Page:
The M.Phil in History and Computing at the University of Glasgow

  1. 1. Donald Spaeth

    School of History and Archaeology - University of Glasgow

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The M.Phil in History and Computing, offered by the University of
Glasgow, is now in its twelfth year. It is a one-year taught postgraduate
course providing specialised training in the application of computer-
based methods to substantive problems in history. It aims to give
students a sound methodological grounding in the use of computers in
history. Emphasis is placed on the application of software to historical
problems rather than on programming or quantitative methods. The
M.Phil is designed for students with a background in history or a related
subject who wish training in the application of computers to history, and
who hope to go on to pursue a research degree or another career (e.g. in
archives, teaching or humanities computing) in which knowledge of
computers may be of assistance. No prior computing experience is

The M.Phil grew out of the DISH Project, a project funded by a UK
agency (the Computer Board) in 1985 to promote the use of computers in
history teaching. In the late 1980s DISH set up a laboratory of computers
and launched an undergraduate course called 'Computing for Historians',
to which many history academics contributed. (Morgan and Trainor
1990; Spaeth and Cameron 2000). The infrastructure was therefore in
place for a postgraduate programme. The greatest obstacle in the early
years of the course was the reluctance of one of the University's four
history departments to co-operate with the course. Ultimately, however,
DISH provided the seeds for the coalescence of these and other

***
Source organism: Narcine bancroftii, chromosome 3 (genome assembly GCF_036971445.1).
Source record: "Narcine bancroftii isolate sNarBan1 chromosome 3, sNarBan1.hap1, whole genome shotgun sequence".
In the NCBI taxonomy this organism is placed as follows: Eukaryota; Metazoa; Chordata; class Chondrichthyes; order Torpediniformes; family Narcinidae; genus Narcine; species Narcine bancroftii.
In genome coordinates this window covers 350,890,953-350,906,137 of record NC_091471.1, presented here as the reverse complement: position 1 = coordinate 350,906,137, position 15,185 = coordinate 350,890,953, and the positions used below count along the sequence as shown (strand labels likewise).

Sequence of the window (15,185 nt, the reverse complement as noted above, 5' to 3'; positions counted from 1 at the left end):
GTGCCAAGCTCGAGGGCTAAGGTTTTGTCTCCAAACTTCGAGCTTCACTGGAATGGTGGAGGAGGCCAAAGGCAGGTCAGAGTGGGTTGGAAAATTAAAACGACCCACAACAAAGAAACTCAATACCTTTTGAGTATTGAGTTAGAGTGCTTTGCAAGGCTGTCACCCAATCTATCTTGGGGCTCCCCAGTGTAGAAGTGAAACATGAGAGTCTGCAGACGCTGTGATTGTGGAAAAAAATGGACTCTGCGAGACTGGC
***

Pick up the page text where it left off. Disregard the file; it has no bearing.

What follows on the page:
departments in a School of History and Archaeology. Since its
beginnings the programme has been well-supported by the University,
both in the continued updating of the computing facilities and in the
provision of staff resources. Staff include a Lecturer in Historical
Computing (the author) and a Resource Development Officer for History,
Archaeology, Art History and Classics (Ann Gow); the latter is part of the
infrastructure provided by the Humanities Advanced Technology
Information Institute.

The M.Phil computing presents as a means to an end, rather than as an
end in itself. The course is intended to be relevant to all varieties of
history, and not just to quantitative methods. This approach differs from
those of some other programmes, which see historical computing as a
subset of either humanities computing or quantitative social science.
(Spaeth et al. 1992; Davis et al. 1993). Students take three courses,
including two compulsory core courses, and write a substantial
dissertation: Core Course A: Methods and Techniques of Historical
Computing; Core Course B: Issues and Debates in Historical Computing;
and Select Course. The structure of the programme is designed so that
students either learn techniques in the context of an historical problem
(Core Course A) or are provided with the interpretative context into
which they can fit computer-based techniques (Core B and Select). The
intention is that the dissertation will then integrate history and

Core Course A is a lab-based course introducing key techniques and
advanced methods in historical computing. Instruction, which includes
examples drawn from real case studies, emphasises historical
interpretation as much as methods and techniques. Term 1 focuses upon
established methods for analysing historical source material, such as the
census. Students use database and spreadsheet software to query existing
databases and apply their findings to substantive historical problems (e.g.
the experience of the Irish in Britain); they also learn to model and design
databases. Term 2 investigates innovative approaches to historical
computing, including digitisation, text mark-up and presentation,
including delivering materials on the Internet. Students also do a pilot
study which helps them to begin work on their dissertations.

Core Course B is a seminar course introducing theoretical issues and key
historiographical debates. Each seminar is led by a different member of
academic staff with expertise in the topic under review, such as Electoral